European Libraries and the Internet: Copyright and Extended Collective Licences

European Libraries and the Internet: Copyright and Extended Collective Licences examines libraries’ online use of in-copyright works from their collections and how such use is affected by copyright. In particular, the book examines whether the system of extended collective licences could facilitate online access without territorial limitations to in-copyright works in libraries, within Europe or more specifically within the European Economic Area (EEA).
Author(s):
Ran Tryggvadottir
Series:
KU Leuven Centre for IT & IP Law Series
Volume:
2
book | forthcoming | 1st edition
September 2018 | 450 pp.

Hardback
€105.-


ISBN 9781780686745


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Publication date: September 1, 2018

Details

Few would dispute the importance of preserving and providing access to cultural heritage and the key role of libraries in this endeavour. In an increasingly digital world, initiatives such as Google’s Book Search Project have digitised broad swathes of the world’s literary heritage and have enabled search engines to take on functions once exclusive to libraries.

Before the advent of digital technology, libraries acquired copyrighted works in tangible hard copies. Those copies were then preserved in their original form and access was granted either on the premises or through lending schemes. Today, libraries often handle works that are born digital and, in many cases, have never existed in tangible form. In addition, there is a demand to digitize analogue works, inter alia to make them available on-line. These developments and the high volume of in-copyright works in library collections create tensions with copyright law and constitute a major challenge for libraries and other cultural heritage institutions wishing to operate in the digital world. The problem is compounded by the territorial nature of copyright, which generally means that the exercise of the exclusive rights afforded by copyright in one country is geographically restricted to that country, unless the rights are specifically recognised in another country. For digital libraries who want to put in-copyright works online, the principle of territoriality usually requires them to obtain licences from rightholders for each country where a work is to be made available online. This is a major obstacle in making Europe’s cultural heritage easily accessible in the digital world.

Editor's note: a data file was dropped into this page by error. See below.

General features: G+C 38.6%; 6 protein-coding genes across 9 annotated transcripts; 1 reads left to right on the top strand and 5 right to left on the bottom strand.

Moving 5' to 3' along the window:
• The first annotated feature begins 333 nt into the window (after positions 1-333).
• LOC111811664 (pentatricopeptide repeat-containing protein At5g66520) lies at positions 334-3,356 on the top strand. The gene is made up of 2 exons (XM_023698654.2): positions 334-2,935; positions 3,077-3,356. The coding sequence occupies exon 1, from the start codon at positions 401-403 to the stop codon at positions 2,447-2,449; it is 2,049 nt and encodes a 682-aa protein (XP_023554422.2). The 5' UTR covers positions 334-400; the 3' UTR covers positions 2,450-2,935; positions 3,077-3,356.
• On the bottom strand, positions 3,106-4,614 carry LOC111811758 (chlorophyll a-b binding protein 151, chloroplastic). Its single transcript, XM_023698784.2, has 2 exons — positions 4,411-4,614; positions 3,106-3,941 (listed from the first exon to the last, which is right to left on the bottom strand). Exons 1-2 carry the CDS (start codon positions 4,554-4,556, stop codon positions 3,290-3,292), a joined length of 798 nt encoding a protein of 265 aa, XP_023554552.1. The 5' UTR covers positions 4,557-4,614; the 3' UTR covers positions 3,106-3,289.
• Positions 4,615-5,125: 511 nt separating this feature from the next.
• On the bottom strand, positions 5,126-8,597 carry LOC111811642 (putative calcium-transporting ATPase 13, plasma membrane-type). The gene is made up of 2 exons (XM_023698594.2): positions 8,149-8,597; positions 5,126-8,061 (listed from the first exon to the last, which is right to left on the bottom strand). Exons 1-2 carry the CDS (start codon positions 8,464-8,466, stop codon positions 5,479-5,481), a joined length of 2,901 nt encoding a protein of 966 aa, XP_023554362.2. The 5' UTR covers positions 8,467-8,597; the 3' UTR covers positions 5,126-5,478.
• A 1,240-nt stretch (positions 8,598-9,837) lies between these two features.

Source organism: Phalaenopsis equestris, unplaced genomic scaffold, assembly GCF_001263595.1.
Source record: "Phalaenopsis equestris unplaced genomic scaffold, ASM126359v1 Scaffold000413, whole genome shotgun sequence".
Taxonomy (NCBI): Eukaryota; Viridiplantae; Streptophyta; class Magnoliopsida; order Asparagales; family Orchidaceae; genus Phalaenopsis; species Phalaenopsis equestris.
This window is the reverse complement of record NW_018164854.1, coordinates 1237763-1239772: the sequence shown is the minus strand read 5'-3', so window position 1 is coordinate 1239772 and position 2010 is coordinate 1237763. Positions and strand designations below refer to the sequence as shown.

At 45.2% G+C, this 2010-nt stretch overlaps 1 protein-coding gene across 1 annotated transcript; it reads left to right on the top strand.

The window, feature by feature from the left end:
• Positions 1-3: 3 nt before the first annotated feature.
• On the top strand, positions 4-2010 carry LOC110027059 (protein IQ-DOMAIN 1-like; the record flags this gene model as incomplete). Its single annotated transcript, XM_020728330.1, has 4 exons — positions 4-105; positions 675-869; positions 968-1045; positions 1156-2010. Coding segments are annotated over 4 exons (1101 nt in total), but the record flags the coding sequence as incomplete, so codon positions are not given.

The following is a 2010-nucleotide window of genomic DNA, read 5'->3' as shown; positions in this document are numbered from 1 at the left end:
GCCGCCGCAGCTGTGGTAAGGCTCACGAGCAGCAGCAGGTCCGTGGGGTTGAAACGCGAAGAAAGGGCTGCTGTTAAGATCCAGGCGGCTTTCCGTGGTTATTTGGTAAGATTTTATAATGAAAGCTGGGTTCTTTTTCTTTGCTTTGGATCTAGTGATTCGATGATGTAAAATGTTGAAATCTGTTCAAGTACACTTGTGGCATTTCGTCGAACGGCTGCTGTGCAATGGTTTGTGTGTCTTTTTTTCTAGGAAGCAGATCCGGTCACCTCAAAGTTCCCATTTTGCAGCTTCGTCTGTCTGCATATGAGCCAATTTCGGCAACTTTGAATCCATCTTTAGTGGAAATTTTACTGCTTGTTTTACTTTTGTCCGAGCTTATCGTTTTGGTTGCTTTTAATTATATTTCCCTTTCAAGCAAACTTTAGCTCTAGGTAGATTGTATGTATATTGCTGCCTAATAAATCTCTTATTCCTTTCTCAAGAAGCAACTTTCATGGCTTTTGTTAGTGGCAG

The implications of these developments for libraries are stark; if libraries are to prevent themselves from becoming obsolete, they must provide the same services in the digital environment as they currently do in the analogue world, whilst ensuring they operate within the legal framework.

European Libraries and the Internet: Copyright and Extended Collective Licences examines libraries’ online use of in-copyright works from their collections and how such use is affected by copyright. In particular, the book examines whether the system of extended collective licences could facilitate online access without territorial limitations to in-copyright works in libraries, within Europe or more specifically within the European Economic Area (EEA). The book explores options for a legal framework, in particular the system of extended collective licences, which allow libraries to operate in the digital world while maintaining the necessary balance of rights and obligations between rightholders and users.

Chapters

There are no separate chapters available for this publication.

About the series:

KU Leuven Centre for IT & IP Law Series

The KU Leuven Centre for IT & IP Law Series brings together the results of research activities of the Centre for IT & IP Law.

The central research themes of the series concern the legal and ethical aspects of information technology, innovation and intellectual property.

Each book in the series focuses on the essential developments in the current legal framework, necessitated by the rapid evolution of technology in various fields, such as government, media, health care, informatics, digital economy, banking, transport and culture. The research is characterised by an interdisciplinary approach, constantly cross-fertilising legal, technical, economic, ethical and socio-cultural perspectives.

Books are published in English, Dutch and/or French.
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De KU Leuven Center for IT & IP Law Series verzamelt de resultaten van de onderzoeksactiviteiten van het Centrum voor IT & IP-recht.

In de reeks komen de juridische en ethische aspecten van informatietechnologie, innovatie en intellectuele eigendom aan bod.

Elk boek in de reeks belicht de belangrijke ontwikkelingen in het bestaande juridische kader die noodzakelijk zijn omwille van de snelle technologische evolutie in verschillende sectoren zoals de overheid, de media, de gezondheidszorg, informatica, de digitale economie, banken, transport en cultuur.

Elk onderwerp wordt interdisciplinair benaderd met een voortdurende kruisbestuiving tussen de juridische, technische, economische, ethische en sociaal-culturele domeinen.

De volumes in de reeks verschijnen in het Engels, Nederlands en / of Frans.
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